The history and evolution of the neighborhood were displayed in a gallery exhibit that included a “mock up” living room featuring midcentury modern furniture on loan from Collage 20th Century Furniture. Event visitors stopped by for movie snacks before heading into a screening of a short film featuring interviews with local residents Janice Coffee, Joseph Hernandez, Anita Johnson, Steve Johnson, Silver Poteete, Ruby Sam, and Reverend Johnny Flowers. Attendees had the opportunity to contribute their own personal stories and memories about the neighborhood as well as play “So You Want to Build...Wynnewood Village”, an interactive game that generated ideas for the future development of Wynnewood Village Shopping Center.

Watch the Wynnewood North film.

The next event will be held in the Tenth Street Historic District - please contact us if you'd like to get involved!

Dallas Public Agenda

Learn more about POP Dallas.

As part of our POP [People Organizing Place] initiative, bcWORKSHOP announces the launch of The Public Agenda, a digital tool that maps the voting agenda of the Dallas City Council by neighborhoods.

Under a council-manager form of government, the City Council is responsible for the legislative function of the city, including establishing policy, passing local ordinances, voting appropriations, and developing an overall vision. In Dallas, the Council convenes on the second and fourth Wednesday of each month to consider action on the voting agenda.

The Public Agenda uses the POP City Map as a framework for understanding the geography of the decisions that come before the Council. By reformatting the published Council agenda, bcWORKSHOP hopes to enhance opportunities for citizen engagement. Healthy and vibrant neighborhoods are the foundation of a successful city, and every citizen should be empowered as a neighborhood and city advocate.

In announcing the launch of an Open Data Portal this fall, the City of Dallas has issued a Press Release that includes The Public Agenda as an example of products that can be created with open access to data.

Activity Book Launch

Learn more about POP Dallas.

The POP [People Organizing Place] Dallas Toolkit is an ongoing initiative that provides citizens with a common language and set of tools to gather neighborhoods around creating a vision & organizing community change. bcWORKSHOP is excited to announce the POP Toolkit Activity Book coming soon to a neighborhood near you! To participate in the pilot, you will need to gather an inclusive group of neighborhood stakeholders that will commit to seeking positive change guided by four meetings with bcWORKSHOP.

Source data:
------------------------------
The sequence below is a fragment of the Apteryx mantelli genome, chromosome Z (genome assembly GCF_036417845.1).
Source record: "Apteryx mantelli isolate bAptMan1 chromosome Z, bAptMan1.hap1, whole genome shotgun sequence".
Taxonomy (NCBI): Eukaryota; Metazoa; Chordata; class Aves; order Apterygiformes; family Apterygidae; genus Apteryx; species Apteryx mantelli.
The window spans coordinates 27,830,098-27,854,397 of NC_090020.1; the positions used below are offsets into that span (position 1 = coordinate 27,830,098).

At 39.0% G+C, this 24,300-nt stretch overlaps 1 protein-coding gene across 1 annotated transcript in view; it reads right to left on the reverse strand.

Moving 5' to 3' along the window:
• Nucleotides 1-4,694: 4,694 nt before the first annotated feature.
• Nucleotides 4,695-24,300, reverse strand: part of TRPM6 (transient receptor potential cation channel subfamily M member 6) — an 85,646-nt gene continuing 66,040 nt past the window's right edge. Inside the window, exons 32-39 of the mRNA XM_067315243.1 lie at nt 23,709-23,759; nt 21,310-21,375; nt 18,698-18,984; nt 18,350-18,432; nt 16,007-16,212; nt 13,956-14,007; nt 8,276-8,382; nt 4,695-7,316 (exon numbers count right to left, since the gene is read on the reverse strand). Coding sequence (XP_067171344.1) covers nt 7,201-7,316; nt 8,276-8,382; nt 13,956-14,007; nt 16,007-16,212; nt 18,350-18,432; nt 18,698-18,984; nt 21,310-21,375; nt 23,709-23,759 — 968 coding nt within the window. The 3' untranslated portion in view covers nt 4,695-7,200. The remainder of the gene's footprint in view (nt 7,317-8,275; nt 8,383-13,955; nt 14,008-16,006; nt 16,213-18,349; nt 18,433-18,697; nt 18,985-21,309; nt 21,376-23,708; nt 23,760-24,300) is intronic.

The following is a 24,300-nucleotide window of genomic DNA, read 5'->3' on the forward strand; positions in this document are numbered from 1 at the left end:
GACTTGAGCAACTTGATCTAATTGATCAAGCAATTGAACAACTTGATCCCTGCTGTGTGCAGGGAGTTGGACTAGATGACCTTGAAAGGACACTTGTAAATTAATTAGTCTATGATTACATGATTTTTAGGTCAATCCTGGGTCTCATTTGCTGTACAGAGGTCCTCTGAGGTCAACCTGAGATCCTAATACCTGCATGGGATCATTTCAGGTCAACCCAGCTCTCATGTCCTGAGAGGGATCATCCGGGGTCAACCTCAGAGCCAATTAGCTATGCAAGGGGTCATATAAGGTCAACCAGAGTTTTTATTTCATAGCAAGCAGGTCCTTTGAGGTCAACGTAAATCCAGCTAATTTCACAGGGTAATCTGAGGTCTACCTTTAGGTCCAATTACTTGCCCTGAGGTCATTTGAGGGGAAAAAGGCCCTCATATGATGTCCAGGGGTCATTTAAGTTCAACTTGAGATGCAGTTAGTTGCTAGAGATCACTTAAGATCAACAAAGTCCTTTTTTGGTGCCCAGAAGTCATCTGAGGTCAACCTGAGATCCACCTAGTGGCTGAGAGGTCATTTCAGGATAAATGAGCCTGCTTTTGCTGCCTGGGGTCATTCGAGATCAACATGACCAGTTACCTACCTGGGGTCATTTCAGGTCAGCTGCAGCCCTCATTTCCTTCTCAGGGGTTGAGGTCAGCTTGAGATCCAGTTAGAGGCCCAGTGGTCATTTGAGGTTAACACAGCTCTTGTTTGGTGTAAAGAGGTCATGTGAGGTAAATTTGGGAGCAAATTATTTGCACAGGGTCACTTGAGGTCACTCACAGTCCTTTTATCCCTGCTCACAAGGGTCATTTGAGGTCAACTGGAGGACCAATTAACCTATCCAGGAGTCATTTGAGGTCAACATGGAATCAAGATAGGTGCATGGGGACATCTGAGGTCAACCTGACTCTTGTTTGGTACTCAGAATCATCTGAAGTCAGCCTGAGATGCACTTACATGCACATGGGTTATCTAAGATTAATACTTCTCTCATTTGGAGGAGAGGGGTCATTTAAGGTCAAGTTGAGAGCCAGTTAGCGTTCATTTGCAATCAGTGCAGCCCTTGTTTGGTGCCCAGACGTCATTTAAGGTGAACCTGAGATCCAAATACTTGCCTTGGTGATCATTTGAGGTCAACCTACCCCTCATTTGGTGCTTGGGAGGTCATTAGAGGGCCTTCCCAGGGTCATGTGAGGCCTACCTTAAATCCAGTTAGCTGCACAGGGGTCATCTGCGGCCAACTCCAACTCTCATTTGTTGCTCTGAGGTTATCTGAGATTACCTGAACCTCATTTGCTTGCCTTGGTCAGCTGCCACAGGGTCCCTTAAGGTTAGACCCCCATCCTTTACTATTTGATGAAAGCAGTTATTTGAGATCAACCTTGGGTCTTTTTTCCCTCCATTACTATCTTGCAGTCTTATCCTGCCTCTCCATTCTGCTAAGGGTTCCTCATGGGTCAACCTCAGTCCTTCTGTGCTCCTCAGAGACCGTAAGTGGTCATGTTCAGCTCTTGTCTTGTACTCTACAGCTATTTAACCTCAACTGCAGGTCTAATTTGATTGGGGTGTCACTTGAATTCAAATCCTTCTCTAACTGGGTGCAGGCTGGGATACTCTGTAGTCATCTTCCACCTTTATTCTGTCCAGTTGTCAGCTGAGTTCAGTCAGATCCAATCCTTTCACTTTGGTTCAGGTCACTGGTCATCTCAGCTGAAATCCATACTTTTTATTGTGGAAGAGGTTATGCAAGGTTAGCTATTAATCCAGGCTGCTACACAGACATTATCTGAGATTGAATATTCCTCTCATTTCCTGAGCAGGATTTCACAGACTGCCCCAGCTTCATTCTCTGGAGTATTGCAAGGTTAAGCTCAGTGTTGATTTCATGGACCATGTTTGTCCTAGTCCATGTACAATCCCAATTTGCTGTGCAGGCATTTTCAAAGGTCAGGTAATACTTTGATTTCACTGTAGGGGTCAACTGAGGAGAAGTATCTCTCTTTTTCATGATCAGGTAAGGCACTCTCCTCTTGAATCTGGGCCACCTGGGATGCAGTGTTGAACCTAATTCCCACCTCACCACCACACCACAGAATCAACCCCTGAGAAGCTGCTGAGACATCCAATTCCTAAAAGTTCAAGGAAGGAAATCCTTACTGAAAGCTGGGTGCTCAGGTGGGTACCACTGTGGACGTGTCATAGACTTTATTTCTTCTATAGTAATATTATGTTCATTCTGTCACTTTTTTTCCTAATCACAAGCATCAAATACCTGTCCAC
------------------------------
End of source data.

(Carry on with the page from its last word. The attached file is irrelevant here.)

During the first meeting, bcWORKSHOP will help you collectively map and prioritize the issues and assets that sustain your neighborhood. This is used in the second meeting to generate a prioritized list of goals, which you will discover more about by building a Workshop around a Tool. The third meeting with bcWORKSHOP moves from reflection on discoveries to identifying partners and an audience to help reach your goal. You will build a second workshop around another Tool to share your goal with this audience. The last meeting with bcWORKSHOP helps identify and plan how a change will be made once the issue is understood and partners are gathered.

The Toolkit is a resource for neighborhoods in Dallas (and potentially beyond)! It teaches design thinking in the form of Tools that engage creative problem solving and Metrics that identify and compare outcomes. If your neighborhood is interested in exploring your assets and issues through the Toolkit, please be in touch!

Dolphin Heights Stories

Learn more about Neighborhood Stories and POP Dallas.

As part of the bcWORKSHOP’s POP [People Organizing Place] Dallas initiative, Dallas Neighborhood Stories will produce a series of six events that engage Dallas’s diverse communities in an active dialogue about the history and future of the city.

See more photos on our Facebook page. 

On the afternoon of Saturday, March 16th, the second exhibit in the Neighborhood Stories series was held in Dolphin Heights, a neighborhood in East Dallas. Home to one of the oldest inhabited sites in Dallas, Dolphin Heights has transformed over the past 170 years from a pioneer homestead to a resilient, though isolated, single-family neighborhood punctuated by a diverse set of land uses.